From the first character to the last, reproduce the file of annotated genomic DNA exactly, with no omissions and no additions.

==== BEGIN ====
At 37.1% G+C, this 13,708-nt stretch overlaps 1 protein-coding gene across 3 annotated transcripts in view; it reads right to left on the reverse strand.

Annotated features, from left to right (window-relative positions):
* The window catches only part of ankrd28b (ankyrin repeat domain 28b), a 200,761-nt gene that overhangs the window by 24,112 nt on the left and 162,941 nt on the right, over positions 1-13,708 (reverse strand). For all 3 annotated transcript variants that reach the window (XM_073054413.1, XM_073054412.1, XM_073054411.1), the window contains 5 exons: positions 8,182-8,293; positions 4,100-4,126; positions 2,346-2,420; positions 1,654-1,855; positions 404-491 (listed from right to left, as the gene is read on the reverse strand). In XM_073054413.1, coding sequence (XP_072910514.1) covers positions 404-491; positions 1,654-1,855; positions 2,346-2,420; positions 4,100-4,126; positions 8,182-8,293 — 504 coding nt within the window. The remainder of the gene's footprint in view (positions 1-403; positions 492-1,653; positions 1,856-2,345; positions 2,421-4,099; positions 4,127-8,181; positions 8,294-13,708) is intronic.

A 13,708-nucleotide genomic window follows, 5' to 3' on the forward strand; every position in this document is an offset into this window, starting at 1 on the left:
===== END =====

At 37.1% G+C, this 13,708-nt stretch overlaps 1 protein-coding gene across 3 annotated transcripts in view; it reads right to left on the reverse strand.

Annotated features, from left to right (window-relative positions):
* The window catches only part of ankrd28b (ankyrin repeat domain 28b), a 200,761-nt gene that overhangs the window by 24,112 nt on the left and 162,941 nt on the right, over positions 1-13,708 (reverse strand). For all 3 annotated transcript variants that reach the window (XM_073054413.1, XM_073054412.1, XM_073054411.1), the window contains 5 exons: positions 8,182-8,293; positions 4,100-4,126; positions 2,346-2,420; positions 1,654-1,855; positions 404-491 (listed from right to left, as the gene is read on the reverse strand). In XM_073054413.1, coding sequence (XP_072910514.1) covers positions 404-491; positions 1,654-1,855; positions 2,346-2,420; positions 4,100-4,126; positions 8,182-8,293 — 504 coding nt within the window. The remainder of the gene's footprint in view (positions 1-403; positions 492-1,653; positions 1,856-2,345; positions 2,421-4,099; positions 4,127-8,181; positions 8,294-13,708) is intronic.

A 13,708-nucleotide genomic window follows, 5' to 3' on the forward strand; every position in this document is an offset into this window, starting at 1 on the left: